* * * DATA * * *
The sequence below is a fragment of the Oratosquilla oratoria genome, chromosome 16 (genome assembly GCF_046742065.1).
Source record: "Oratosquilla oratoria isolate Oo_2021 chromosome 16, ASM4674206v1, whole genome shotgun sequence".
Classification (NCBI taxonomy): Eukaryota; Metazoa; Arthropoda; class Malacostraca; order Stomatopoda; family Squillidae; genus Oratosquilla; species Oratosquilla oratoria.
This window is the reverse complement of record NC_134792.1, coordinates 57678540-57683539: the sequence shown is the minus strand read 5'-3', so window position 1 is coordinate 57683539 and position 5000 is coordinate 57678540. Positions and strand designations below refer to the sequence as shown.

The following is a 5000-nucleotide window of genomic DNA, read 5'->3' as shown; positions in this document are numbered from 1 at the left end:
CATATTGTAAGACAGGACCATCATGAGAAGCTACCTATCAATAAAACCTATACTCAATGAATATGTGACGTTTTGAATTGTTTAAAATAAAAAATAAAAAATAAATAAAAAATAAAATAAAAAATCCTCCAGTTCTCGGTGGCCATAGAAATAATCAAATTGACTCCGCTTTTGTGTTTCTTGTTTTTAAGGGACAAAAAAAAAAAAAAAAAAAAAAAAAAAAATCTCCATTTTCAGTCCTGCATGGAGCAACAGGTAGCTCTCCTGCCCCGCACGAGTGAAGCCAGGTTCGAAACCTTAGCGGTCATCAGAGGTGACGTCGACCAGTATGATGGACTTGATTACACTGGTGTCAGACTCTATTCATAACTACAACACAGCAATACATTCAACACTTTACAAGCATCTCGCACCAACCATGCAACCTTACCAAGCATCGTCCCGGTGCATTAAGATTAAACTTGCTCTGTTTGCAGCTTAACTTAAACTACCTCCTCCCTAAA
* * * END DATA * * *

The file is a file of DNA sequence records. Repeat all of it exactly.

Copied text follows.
The sequence below is a fragment of the Oratosquilla oratoria genome, chromosome 16 (genome assembly GCF_046742065.1).
Source record: "Oratosquilla oratoria isolate Oo_2021 chromosome 16, ASM4674206v1, whole genome shotgun sequence".
Classification (NCBI taxonomy): Eukaryota; Metazoa; Arthropoda; class Malacostraca; order Stomatopoda; family Squillidae; genus Oratosquilla; species Oratosquilla oratoria.
This window is the reverse complement of record NC_134792.1, coordinates 57678540-57683539: the sequence shown is the minus strand read 5'-3', so window position 1 is coordinate 57683539 and position 5000 is coordinate 57678540. Positions and strand designations below refer to the sequence as shown.

The following is a 5000-nucleotide window of genomic DNA, read 5'->3' as shown; positions in this document are numbered from 1 at the left end:
CATATTGTAAGACAGGACCATCATGAGAAGCTACCTATCAATAAAACCTATACTCAATGAATATGTGACGTTTTGAATTGTTTAAAATAAAAAATAAAAAATAAATAAAAAATAAAATAAAAAATCCTCCAGTTCTCGGTGGCCATAGAAATAATCAAATTGACTCCGCTTTTGTGTTTCTTGTTTTTAAGGGACAAAAAAAAAAAAAAAAAAAAAAAAAAAAATCTCCATTTTCAGTCCTGCATGGAGCAACAGGTAGCTCTCCTGCCCCGCACGAGTGAAGCCAGGTTCGAAACCTTAGCGGTCATCAGAGGTGACGTCGACCAGTATGATGGACTTGATTACACTGGTGTCAGACTCTATTCATAACTACAACACAGCAATACATTCAACACTTTACAAGCATCTCGCACCAACCATGCAACCTTACCAAGCATCGTCCCGGTGCATTAAGATTAAACTTGCTCTGTTTGCAGCTTAACTTAAACTACCTCCTCCCTAAA